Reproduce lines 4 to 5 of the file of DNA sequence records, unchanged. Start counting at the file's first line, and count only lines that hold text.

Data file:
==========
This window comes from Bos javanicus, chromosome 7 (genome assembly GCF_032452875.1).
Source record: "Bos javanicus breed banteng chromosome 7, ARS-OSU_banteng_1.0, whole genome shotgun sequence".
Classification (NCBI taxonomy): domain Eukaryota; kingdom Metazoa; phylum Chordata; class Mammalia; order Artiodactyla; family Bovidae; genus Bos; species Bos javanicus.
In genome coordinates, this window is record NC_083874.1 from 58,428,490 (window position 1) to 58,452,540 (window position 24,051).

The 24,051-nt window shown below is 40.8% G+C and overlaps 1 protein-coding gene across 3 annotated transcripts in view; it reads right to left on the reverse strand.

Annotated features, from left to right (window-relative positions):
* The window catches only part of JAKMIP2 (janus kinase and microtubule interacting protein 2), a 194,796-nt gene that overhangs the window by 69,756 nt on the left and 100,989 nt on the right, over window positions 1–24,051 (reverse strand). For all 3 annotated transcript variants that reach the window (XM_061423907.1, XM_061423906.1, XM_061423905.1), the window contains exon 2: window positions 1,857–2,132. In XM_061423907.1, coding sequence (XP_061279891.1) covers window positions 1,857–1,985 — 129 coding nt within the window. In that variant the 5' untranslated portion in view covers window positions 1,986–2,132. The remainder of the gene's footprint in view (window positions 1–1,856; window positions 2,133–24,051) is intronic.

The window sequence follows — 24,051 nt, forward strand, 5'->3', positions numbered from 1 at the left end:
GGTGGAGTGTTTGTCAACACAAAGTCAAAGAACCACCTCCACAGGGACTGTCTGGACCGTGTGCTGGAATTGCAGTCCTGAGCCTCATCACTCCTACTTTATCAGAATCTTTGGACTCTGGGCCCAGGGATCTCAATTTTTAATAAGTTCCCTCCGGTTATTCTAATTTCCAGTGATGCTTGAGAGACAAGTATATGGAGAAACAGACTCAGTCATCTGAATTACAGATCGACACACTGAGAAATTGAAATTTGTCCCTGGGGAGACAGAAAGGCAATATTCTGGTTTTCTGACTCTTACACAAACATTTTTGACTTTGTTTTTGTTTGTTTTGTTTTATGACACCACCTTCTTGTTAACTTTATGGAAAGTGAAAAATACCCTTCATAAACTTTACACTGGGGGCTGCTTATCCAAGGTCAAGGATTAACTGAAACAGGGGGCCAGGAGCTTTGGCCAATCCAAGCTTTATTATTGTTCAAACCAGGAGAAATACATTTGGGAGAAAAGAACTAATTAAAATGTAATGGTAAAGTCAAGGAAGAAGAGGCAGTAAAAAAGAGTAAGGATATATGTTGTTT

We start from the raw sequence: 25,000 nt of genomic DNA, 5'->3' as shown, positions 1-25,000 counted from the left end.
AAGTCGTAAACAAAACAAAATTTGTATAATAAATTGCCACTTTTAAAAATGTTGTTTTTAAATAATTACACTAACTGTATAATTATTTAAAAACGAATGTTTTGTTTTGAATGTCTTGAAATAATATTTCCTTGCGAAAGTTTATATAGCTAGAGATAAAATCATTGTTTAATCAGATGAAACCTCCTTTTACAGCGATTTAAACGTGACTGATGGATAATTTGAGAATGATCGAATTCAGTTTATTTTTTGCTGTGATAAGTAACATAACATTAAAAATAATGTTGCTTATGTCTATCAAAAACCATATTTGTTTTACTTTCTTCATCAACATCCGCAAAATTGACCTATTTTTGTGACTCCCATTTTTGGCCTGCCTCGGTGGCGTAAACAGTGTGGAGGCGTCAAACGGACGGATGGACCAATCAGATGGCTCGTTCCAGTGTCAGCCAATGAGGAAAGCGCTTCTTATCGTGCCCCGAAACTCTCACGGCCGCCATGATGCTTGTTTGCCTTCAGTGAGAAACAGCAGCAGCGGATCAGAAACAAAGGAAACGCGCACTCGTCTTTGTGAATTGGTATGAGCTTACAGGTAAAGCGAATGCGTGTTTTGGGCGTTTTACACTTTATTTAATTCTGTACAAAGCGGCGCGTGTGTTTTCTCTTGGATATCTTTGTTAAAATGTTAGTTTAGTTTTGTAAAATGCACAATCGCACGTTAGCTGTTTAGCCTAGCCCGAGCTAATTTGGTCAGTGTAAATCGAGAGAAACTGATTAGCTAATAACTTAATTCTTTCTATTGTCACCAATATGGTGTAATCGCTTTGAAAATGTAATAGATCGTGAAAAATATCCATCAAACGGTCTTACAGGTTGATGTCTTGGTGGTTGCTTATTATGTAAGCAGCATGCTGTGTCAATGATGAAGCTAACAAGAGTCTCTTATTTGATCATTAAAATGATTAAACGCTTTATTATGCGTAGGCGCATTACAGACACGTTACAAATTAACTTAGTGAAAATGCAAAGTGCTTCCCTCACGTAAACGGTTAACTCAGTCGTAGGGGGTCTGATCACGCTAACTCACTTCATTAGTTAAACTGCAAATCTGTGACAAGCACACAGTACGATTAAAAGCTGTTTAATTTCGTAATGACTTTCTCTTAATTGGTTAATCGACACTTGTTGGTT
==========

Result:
In genome coordinates, this window is record NC_083874.1 from 58,428,490 (window position 1) to 58,452,540 (window position 24,051).

The 24,051-nt window shown below is 40.8% G+C and overlaps 1 protein-coding gene across 3 annotated transcripts in view; it reads right to left on the reverse strand.